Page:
“It’s really about how your religion and upbringing dictates your relationships into adulthood,” Williams said in a post-show interview. “How you find those people in your life that you choose to commit to.”

After (gently) reining in the snark for conversations with Sheila, Devon, and Gary, she discovers that some, in fact, can survive — but only some. The narrative that comes to a close at “Shiksappeal”’s end is not just one of slapstick and misadventures, but a little commentary of its own on what it means to be chosen.

Permalink | | Share | Email | Print | Filed under: Theater, Katherine Williams, Archie Bunker

Find us on Facebook!
  • Can animals suffer from PTSD?
  • Is anti-Zionism the new anti-Semitism?
  • "I thought I was the only Jew on a Harley Davidson, but I was wrong." — Gil Paul, member of the Hillel's Angels.
  • “This is a dangerous region, even for people who don’t live there and say, merely express the mildest of concern about the humanitarian tragedy of civilians who have nothing to do with the warring factions, only to catch a rash of *** (bleeped) from everyone who went to your bar mitzvah! Statute of limitations! Look, a $50 savings bond does not buy you a lifetime of criticism.”
  • That sound you hear? That's your childhood going up in smoke.
  • "My husband has been offered a terrific new job in a decent-sized Midwestern city. This is mostly great, except for the fact that we will have to leave our beloved NYC, where one can feel Jewish without trying very hard. He is half-Jewish and was raised with a fair amount of Judaism and respect for our tradition though ultimately he doesn’t feel Jewish in that Larry David sort of way like I do. So, he thinks I am nuts for hesitating to move to this new essentially Jew-less city. Oh, did I mention I am pregnant? Seesaw, this concern of mine is real, right? There is something to being surrounded by Jews, no? What should we do?"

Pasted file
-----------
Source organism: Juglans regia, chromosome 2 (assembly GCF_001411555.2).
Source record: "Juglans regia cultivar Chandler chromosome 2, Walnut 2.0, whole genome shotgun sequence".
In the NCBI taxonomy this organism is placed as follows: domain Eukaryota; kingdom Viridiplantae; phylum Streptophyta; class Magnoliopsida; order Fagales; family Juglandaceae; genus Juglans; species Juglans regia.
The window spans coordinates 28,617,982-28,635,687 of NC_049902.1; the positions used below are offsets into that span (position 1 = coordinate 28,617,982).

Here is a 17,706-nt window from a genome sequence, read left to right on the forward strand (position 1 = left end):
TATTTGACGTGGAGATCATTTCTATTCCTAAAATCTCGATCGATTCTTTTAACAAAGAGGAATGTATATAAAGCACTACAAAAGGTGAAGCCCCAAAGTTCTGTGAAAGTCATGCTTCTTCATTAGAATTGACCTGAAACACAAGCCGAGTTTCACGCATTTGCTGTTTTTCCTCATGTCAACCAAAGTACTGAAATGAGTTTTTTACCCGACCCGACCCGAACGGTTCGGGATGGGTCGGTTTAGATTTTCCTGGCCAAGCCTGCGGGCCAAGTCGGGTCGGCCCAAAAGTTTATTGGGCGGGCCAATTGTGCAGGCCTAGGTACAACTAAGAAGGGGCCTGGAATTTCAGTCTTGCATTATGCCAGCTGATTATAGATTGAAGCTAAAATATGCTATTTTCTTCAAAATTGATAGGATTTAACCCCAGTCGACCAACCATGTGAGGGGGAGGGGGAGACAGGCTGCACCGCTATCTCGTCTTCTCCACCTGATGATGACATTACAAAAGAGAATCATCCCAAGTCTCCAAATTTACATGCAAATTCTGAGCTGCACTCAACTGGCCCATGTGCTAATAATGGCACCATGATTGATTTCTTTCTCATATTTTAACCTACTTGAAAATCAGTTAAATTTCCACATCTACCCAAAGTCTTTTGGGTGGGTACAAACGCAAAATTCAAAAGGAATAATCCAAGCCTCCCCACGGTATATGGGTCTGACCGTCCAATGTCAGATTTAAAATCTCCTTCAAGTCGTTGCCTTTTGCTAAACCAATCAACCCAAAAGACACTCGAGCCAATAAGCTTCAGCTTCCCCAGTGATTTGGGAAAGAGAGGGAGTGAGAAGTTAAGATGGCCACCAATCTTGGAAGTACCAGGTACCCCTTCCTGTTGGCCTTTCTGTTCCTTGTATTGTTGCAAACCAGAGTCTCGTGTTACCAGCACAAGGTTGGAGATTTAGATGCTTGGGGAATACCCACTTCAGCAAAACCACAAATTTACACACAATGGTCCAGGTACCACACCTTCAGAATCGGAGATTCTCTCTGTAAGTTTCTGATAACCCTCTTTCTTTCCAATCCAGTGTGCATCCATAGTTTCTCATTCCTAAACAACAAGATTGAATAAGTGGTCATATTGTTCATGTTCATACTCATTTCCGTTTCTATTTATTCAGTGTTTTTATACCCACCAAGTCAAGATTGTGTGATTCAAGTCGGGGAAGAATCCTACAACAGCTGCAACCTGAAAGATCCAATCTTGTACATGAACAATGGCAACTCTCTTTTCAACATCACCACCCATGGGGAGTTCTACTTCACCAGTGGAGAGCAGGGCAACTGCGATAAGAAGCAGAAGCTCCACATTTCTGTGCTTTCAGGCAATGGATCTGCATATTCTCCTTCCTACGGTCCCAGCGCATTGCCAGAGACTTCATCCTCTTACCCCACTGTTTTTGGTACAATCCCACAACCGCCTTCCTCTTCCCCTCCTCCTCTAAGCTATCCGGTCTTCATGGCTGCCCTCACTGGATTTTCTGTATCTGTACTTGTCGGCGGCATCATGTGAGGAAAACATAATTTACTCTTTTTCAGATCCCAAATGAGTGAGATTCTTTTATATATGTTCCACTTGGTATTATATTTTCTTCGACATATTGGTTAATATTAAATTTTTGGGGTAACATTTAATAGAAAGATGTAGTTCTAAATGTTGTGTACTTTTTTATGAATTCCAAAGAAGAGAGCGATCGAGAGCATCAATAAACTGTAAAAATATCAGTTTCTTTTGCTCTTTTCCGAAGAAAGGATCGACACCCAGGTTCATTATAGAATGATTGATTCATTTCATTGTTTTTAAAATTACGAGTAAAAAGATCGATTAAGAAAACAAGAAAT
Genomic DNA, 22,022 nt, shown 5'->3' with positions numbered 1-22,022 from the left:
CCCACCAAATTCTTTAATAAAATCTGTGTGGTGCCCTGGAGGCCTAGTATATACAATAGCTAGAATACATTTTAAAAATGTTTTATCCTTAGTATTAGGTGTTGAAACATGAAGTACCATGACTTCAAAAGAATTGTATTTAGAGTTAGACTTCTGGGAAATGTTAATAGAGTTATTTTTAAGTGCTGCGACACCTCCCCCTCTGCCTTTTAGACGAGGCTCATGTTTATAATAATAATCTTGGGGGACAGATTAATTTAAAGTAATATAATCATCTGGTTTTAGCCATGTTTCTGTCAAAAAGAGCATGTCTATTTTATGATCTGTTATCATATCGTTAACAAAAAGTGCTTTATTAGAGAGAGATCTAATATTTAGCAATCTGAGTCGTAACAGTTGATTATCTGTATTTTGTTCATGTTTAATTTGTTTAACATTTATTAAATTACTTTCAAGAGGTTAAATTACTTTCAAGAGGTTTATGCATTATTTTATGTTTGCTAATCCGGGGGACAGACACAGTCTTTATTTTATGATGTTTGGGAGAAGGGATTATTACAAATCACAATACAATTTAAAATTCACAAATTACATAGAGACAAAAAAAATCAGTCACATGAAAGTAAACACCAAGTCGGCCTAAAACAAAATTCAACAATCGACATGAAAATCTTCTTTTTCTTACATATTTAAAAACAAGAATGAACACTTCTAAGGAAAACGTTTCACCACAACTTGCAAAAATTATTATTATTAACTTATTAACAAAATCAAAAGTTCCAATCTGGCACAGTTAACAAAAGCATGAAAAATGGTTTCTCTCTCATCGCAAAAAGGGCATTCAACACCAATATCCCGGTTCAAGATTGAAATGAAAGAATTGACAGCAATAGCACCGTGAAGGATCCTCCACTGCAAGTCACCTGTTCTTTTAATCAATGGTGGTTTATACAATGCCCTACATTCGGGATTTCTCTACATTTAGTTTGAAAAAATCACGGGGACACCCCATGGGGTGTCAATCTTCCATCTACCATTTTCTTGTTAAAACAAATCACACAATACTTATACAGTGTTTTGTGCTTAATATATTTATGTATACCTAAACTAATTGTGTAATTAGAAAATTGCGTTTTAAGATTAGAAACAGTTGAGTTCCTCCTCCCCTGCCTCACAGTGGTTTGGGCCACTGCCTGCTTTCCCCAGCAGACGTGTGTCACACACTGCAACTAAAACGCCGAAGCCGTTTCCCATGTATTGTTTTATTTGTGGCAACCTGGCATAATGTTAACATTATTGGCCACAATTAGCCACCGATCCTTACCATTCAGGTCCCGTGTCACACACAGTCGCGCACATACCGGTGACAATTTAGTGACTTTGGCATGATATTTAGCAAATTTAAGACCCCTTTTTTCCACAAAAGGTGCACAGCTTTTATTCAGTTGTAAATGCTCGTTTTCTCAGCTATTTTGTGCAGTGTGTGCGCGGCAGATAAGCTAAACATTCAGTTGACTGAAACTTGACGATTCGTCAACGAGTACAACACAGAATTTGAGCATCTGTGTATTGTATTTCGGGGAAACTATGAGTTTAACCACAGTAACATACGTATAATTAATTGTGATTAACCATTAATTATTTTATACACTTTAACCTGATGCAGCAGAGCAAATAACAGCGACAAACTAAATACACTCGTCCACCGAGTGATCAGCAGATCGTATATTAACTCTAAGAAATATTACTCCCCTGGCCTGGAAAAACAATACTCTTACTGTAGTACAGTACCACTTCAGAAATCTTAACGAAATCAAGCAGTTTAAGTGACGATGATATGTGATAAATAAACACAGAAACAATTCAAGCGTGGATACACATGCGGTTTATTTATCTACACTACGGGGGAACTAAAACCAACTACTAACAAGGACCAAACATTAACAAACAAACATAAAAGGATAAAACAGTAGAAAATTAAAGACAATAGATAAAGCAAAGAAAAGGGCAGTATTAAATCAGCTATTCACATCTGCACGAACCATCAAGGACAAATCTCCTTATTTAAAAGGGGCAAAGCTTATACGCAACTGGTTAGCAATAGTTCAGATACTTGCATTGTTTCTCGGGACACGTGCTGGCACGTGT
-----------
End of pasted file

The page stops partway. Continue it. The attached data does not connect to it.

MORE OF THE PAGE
• "Orwell described the cliches of politics as 'packets of aspirin ready at the elbow.' Israel's 'right to defense' is a harder narcotic."
  • From Gene Simmons to Pink — Meet the Jews who rock:
  • The images, which have since been deleted, were captioned: “Israel is the last frontier of the free world."
  • As J Street backs Israel's operation in Gaza, does it risk losing grassroots support?
  • What Thomas Aquinas might say about #Hamas' tunnels:
  • The Jewish bachelorette has spoken.
  • "When it comes to Brenda Turtle, I ask you: What do you expect of a woman repressed all her life who suddenly finds herself free to explore? We can sit and pass judgment, especially when many of us just simply “got over” own sexual repression. But we are obliged to at least acknowledge that this problem is very, very real, and that complete gender segregation breeds sexual repression and unhealthy attitudes toward female sexuality."
  • "Everybody is proud of the resistance. No matter how many people, including myself, disapprove of or even hate Hamas and its ideology, every single person in Gaza is proud of the resistance." Part 2 of Walid Abuzaid's on-the-ground account of life in #Gaza:
  • After years in storage, Toronto’s iconic red-and-white "Sam the Record Man" sign, complete with spinning discs, will return to public view near its original downtown perch. The sign came to symbolize one of Canada’s most storied and successful Jewish family businesses.
  • from-cache

Would you like to receive updates about new stories?

We will not share your e-mail address or other personal information.

Already subscribed? Manage your subscription.